However, it should be noted that his opportunity to play rotation minutes during the regular season won’t necessarily hinge on his shooting — it’s his ability to cover ground defensively thanks to that speed and agility that has the Clippers most excited.
The class of 2020
When Jay Scrubb was taken 55th overall last year, he became the first player drafted out of junior college in 16 years — the kind of gamble a team only takes if it sees something unique. Too bad there was no opportunity to see it early, thanks to COVID-19 concerns that canceled last year's Summer League and foot surgery that knocked the 6-5, 220-pound Scrubb out for the regular season's first five months.
He is renowned as an athlete and scorer but this will be his first extended opportunity since entering the league to show either against live competition. Currently the only Clipper on a two-way contract, Scrubb could be headed for more development time in the G League next season. Before then, this is a chance to show off his health and gifts under a larger spotlight.
There are similar questions about what kind of player Daniel Oturu is, and whether he can hold onto the third-string center role. (It was only last season that the Clippers showed, with Mfiondu Kabengele, that they're willing to quickly move on from a former draft pick if they're not persuaded he is a fit.) After being taken early in the 2020 draft’s second round out of Minnesota, a quad injury limited Oturu's time in the G League. He is more comfortable as a pick-and-pop option in pick-and-roll plays, not the rim-runner whose shot was repeatedly blocked in the regular-season finale. Showing off his jumper again in Summer League would be a boost for Oturu entering training camp.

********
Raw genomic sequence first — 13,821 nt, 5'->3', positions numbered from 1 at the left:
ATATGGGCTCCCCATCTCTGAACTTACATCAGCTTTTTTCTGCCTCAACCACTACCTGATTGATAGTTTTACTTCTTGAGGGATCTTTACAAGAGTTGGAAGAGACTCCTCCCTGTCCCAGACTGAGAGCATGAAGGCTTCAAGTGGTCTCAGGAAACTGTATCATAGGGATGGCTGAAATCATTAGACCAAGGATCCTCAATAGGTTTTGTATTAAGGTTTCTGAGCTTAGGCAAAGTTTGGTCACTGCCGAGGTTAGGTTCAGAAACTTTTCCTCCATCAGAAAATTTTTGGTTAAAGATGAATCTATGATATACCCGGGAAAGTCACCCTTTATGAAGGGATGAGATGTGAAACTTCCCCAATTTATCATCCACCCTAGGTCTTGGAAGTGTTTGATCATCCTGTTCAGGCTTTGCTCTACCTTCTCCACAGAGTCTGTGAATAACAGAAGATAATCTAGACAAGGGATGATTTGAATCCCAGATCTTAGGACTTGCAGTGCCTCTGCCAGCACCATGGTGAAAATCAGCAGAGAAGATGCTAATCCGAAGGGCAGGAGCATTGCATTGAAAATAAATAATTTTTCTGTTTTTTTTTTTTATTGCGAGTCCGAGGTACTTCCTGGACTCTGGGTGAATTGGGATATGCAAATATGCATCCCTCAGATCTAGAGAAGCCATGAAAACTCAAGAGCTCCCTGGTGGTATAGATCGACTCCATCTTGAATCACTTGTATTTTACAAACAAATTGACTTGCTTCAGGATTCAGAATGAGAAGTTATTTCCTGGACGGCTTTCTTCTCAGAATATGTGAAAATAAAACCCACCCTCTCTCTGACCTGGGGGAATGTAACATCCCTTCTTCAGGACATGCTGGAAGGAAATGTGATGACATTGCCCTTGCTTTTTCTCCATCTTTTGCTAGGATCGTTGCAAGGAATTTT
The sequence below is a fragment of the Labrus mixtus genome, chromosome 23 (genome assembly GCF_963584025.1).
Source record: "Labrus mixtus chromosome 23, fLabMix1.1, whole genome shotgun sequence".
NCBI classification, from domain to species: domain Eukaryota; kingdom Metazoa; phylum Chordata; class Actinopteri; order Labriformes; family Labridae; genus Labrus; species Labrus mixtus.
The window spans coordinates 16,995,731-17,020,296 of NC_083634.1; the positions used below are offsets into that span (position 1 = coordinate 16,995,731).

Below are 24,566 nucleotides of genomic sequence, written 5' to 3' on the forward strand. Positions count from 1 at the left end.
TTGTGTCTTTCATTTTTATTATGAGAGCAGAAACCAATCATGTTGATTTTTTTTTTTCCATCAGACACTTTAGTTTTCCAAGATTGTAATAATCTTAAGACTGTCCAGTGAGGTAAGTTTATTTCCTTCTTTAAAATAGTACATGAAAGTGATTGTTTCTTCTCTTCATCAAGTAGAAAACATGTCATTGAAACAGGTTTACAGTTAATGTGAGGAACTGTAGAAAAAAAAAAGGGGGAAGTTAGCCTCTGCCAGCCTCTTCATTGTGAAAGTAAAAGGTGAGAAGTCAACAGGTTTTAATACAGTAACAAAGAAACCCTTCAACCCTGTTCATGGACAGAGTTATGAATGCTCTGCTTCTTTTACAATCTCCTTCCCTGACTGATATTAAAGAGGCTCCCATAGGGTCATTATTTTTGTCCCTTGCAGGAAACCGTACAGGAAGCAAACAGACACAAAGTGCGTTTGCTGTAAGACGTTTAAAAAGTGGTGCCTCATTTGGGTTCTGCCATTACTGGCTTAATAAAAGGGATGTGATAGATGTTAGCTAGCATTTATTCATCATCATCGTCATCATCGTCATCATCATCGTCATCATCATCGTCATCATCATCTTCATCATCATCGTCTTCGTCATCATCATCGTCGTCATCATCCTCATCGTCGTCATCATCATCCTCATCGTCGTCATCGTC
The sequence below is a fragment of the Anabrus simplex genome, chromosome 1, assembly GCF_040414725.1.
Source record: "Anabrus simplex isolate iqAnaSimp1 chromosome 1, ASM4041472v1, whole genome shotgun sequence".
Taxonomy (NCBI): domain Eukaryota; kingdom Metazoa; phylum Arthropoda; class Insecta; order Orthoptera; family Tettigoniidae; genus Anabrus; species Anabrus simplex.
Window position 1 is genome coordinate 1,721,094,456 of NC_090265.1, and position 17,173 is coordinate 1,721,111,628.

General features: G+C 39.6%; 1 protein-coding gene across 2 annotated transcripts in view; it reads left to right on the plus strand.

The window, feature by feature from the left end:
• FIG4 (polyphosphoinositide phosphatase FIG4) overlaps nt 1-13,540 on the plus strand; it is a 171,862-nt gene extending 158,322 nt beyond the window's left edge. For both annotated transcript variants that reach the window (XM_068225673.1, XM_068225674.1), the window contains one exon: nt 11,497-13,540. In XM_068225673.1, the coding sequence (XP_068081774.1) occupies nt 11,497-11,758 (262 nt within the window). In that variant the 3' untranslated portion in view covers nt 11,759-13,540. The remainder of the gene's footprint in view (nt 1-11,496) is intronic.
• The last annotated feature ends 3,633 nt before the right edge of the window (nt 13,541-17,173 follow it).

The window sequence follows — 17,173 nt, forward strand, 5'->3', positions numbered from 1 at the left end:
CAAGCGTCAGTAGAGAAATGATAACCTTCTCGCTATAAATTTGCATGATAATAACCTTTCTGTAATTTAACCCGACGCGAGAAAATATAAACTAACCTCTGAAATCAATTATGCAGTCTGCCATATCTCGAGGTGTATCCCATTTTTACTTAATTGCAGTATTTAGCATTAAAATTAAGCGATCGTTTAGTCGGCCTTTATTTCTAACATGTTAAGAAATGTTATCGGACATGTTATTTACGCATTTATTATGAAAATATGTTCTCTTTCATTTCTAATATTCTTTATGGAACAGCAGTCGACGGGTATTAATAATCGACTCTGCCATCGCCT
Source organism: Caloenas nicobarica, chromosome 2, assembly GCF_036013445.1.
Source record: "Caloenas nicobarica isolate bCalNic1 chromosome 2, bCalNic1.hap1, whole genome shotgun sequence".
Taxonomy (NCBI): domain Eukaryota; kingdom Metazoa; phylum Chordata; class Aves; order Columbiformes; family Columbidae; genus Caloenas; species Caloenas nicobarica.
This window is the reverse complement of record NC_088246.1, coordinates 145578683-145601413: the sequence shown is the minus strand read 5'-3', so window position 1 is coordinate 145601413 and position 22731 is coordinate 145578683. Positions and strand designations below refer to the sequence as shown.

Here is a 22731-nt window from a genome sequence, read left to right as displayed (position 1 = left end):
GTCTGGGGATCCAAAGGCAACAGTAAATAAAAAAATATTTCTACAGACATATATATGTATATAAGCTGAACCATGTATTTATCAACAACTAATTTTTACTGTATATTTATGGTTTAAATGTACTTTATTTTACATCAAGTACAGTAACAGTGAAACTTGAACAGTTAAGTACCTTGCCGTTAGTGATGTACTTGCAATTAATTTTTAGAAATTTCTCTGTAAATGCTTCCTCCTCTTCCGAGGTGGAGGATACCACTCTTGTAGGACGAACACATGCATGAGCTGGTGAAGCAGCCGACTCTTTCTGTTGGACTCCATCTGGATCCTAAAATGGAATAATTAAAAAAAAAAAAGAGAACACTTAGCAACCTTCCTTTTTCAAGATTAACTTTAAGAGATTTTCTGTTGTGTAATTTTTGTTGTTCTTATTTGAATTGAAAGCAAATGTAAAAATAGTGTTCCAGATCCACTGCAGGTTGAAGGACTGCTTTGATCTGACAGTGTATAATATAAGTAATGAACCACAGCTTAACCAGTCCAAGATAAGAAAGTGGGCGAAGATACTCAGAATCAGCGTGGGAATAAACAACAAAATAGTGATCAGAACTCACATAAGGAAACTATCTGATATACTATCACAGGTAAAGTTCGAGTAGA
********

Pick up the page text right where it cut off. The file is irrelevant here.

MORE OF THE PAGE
A numbers game
In the background of the Clippers’ on-court action is the numbers crunch happening on their roster. Teams are allowed to carry 17 contracts: 15 standard and two additional players on two-way deals, who can come and go between the NBA and its developmental system. The Clippers currently have 18 players either under contract — including free-agent signing Justise Winslow, whose two-year, fully guaranteed deal is worth $8 million and uses a portion of the team’s taxpayer mid-level exception, a source said — or who have committed to new contracts, including Kawhi Leonard, Nicolas Batum and Reggie Jackson.
The team also has a qualifying offer on restricted free agent Amir Coffey, one of last season’s two-way players. The possibility remains that he returns.
There is no date by which backup point guard Yogi Ferrell’s contract guarantees next season, which makes him a potential candidate to be waived, but even if that were to occur, it’s still an imbalanced group, with more players capable of playing around and defending the perimeter than the rim. That could suggest more roster movement via trades to slim down the guard options and add more depth in the frontcourt.
Giving all three rookies standard deals, instead using one of their two-way slots, means that they will be along for the ride next season with the Clippers, who are hoping to develop at least one into the type of player who can make a playoff team better in the future. For now, the stakes are lower, but not insignificant. Welcome to Summer League.
This story originally appeared in Los Angeles Times.